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Lauren E. Matteini, Khaled M. Kebaish, W. Robert Volk, Patrick F. Bergin, Warren D. Yu, and Joseph R. O'Brien

D istal fixation in thoracolumbar spinal deformity surgery is crucial when arthrodesis to the sacrum is indicated. 10 Multiple studies have shown that long instrumentation and fusion to the sacrum without supplemental pelvic fixation predisposes to fixation failure and reoperation. 3 , 4 , 12 Kim and colleagues 6 have shown that the L5–S1 junction is the single level with the highest incidence of pseudarthrosis in adult scoliosis surgery, with a rate of 24%. Pseudarthrosis in adult thoracolumbar spinal deformity surgery is associated with adverse clinical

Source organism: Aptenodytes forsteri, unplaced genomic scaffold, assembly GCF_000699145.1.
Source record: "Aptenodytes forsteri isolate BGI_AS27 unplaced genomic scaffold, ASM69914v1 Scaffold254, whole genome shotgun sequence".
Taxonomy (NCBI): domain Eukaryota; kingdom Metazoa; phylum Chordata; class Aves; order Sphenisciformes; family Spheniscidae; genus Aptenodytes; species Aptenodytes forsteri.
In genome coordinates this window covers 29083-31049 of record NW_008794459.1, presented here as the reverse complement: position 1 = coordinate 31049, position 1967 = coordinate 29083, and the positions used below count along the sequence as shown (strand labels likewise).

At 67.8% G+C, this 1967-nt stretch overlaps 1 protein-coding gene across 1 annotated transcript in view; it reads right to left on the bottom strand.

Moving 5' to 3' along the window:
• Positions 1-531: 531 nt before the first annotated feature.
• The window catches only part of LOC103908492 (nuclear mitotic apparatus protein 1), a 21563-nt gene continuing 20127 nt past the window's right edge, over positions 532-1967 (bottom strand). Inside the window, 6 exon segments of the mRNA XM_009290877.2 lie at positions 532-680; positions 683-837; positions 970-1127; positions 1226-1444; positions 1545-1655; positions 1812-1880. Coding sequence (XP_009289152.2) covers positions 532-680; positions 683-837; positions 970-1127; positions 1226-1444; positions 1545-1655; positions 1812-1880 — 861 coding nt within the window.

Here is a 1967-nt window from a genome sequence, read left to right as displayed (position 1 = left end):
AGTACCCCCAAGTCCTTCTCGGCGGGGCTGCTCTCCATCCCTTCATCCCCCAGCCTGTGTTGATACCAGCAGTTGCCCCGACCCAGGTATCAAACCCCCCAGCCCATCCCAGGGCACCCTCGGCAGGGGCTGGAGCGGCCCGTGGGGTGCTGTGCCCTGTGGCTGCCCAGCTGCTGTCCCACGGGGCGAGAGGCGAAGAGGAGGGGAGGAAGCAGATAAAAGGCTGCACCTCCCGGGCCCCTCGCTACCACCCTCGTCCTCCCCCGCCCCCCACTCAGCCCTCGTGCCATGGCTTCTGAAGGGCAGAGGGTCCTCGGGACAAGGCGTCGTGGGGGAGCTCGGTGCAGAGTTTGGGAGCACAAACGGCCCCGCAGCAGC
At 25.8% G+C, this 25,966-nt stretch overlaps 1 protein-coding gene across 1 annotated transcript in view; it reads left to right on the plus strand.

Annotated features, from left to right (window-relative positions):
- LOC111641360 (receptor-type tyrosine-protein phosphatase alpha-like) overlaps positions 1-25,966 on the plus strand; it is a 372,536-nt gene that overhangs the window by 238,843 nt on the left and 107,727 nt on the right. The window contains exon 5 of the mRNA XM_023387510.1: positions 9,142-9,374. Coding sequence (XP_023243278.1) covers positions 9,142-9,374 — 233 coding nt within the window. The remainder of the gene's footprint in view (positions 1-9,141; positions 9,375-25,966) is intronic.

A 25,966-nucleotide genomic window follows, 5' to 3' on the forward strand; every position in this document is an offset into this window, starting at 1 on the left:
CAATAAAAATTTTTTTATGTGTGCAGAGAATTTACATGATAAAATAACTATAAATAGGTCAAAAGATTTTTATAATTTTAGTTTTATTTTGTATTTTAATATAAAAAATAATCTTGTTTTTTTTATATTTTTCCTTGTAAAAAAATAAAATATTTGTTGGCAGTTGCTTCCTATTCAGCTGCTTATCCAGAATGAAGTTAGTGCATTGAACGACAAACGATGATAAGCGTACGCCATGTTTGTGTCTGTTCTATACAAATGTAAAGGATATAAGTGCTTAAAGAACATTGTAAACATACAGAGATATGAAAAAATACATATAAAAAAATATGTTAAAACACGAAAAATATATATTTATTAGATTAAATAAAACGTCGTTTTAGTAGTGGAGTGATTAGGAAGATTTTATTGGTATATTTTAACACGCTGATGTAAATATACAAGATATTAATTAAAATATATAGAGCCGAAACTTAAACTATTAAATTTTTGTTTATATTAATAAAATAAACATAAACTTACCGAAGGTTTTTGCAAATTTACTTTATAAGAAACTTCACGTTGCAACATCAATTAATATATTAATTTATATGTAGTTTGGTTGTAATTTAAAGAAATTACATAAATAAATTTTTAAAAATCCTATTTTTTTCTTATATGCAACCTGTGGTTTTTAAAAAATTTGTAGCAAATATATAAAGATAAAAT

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Tobias A. Mattei and Daniel R. Fassett

M ultiple studies have demonstrated that pedicle screw fixation alone is less effective in osteoporotic patients undergoing deformity surgery than in other patients. 6 , 9 , 23 , 27 Previous investigations of the mechanisms that lead to failure of fixation after fusion have shown that translational motion, causing a windshield-wiper effect and loosening of the screws, may be an important cause of pseudarthrosis. 8 , 14 Pelvic fixation is an important tool in the armamentarium of complex deformity surgery, and this fixation technique has proved to be

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Robert J. Jackson and Ziya L. Gokaslan